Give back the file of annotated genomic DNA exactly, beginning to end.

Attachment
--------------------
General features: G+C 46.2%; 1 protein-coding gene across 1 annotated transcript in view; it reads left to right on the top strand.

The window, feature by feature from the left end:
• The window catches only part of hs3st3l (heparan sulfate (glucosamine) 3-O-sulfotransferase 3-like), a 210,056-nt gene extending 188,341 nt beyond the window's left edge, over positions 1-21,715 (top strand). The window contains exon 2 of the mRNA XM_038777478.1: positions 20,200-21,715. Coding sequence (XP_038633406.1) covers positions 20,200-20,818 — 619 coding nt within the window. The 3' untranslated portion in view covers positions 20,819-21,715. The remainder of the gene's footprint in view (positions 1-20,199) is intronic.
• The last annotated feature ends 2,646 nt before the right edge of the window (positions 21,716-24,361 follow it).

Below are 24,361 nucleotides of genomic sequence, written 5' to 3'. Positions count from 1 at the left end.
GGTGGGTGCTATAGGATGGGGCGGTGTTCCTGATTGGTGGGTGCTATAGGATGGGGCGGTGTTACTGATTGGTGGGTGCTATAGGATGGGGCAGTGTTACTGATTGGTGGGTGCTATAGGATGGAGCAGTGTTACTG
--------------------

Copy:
General features: G+C 46.2%; 1 protein-coding gene across 1 annotated transcript in view; it reads left to right on the top strand.

The window, feature by feature from the left end:
• The window catches only part of hs3st3l (heparan sulfate (glucosamine) 3-O-sulfotransferase 3-like), a 210,056-nt gene extending 188,341 nt beyond the window's left edge, over positions 1-21,715 (top strand). The window contains exon 2 of the mRNA XM_038777478.1: positions 20,200-21,715. Coding sequence (XP_038633406.1) covers positions 20,200-20,818 — 619 coding nt within the window. The 3' untranslated portion in view covers positions 20,819-21,715. The remainder of the gene's footprint in view (positions 1-20,199) is intronic.
• The last annotated feature ends 2,646 nt before the right edge of the window (positions 21,716-24,361 follow it).

Below are 24,361 nucleotides of genomic sequence, written 5' to 3'. Positions count from 1 at the left end.
GGTGGGTGCTATAGGATGGGGCGGTGTTCCTGATTGGTGGGTGCTATAGGATGGGGCGGTGTTACTGATTGGTGGGTGCTATAGGATGGGGCAGTGTTACTGATTGGTGGGTGCTATAGGATGGAGCAGTGTTACTG